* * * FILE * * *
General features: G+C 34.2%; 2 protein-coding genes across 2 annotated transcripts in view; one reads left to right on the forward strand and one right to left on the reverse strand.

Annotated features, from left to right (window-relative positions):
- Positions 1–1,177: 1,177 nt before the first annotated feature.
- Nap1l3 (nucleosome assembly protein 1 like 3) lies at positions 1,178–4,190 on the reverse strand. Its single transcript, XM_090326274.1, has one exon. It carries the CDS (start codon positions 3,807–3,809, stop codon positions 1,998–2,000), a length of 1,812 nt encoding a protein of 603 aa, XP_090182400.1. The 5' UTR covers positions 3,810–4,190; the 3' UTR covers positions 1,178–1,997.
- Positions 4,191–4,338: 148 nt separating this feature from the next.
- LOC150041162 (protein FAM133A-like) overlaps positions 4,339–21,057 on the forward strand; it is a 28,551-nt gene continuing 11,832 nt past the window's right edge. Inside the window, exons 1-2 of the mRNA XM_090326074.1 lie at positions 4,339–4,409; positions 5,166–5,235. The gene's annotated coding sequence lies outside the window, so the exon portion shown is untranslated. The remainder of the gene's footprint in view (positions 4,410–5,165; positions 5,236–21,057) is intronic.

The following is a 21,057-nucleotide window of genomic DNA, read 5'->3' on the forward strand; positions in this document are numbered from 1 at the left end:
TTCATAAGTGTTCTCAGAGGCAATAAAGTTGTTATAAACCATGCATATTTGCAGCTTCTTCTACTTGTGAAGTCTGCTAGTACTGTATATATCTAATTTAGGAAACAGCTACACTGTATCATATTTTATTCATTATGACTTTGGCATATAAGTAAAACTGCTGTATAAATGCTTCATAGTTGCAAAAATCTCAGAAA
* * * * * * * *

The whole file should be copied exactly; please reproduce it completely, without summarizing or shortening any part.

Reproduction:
General features: G+C 34.2%; 2 protein-coding genes across 2 annotated transcripts in view; one reads left to right on the forward strand and one right to left on the reverse strand.

Annotated features, from left to right (window-relative positions):
- Positions 1–1,177: 1,177 nt before the first annotated feature.
- Nap1l3 (nucleosome assembly protein 1 like 3) lies at positions 1,178–4,190 on the reverse strand. Its single transcript, XM_090326274.1, has one exon. It carries the CDS (start codon positions 3,807–3,809, stop codon positions 1,998–2,000), a length of 1,812 nt encoding a protein of 603 aa, XP_090182400.1. The 5' UTR covers positions 3,810–4,190; the 3' UTR covers positions 1,178–1,997.
- Positions 4,191–4,338: 148 nt separating this feature from the next.
- LOC150041162 (protein FAM133A-like) overlaps positions 4,339–21,057 on the forward strand; it is a 28,551-nt gene continuing 11,832 nt past the window's right edge. Inside the window, exons 1-2 of the mRNA XM_090326074.1 lie at positions 4,339–4,409; positions 5,166–5,235. The gene's annotated coding sequence lies outside the window, so the exon portion shown is untranslated. The remainder of the gene's footprint in view (positions 4,410–5,165; positions 5,236–21,057) is intronic.

The following is a 21,057-nucleotide window of genomic DNA, read 5'->3' on the forward strand; positions in this document are numbered from 1 at the left end:
TTCATAAGTGTTCTCAGAGGCAATAAAGTTGTTATAAACCATGCATATTTGCAGCTTCTTCTACTTGTGAAGTCTGCTAGTACTGTATATATCTAATTTAGGAAACAGCTACACTGTATCATATTTTATTCATTATGACTTTGGCATATAAGTAAAACTGCTGTATAAATGCTTCATAGTTGCAAAAATCTCAGAAA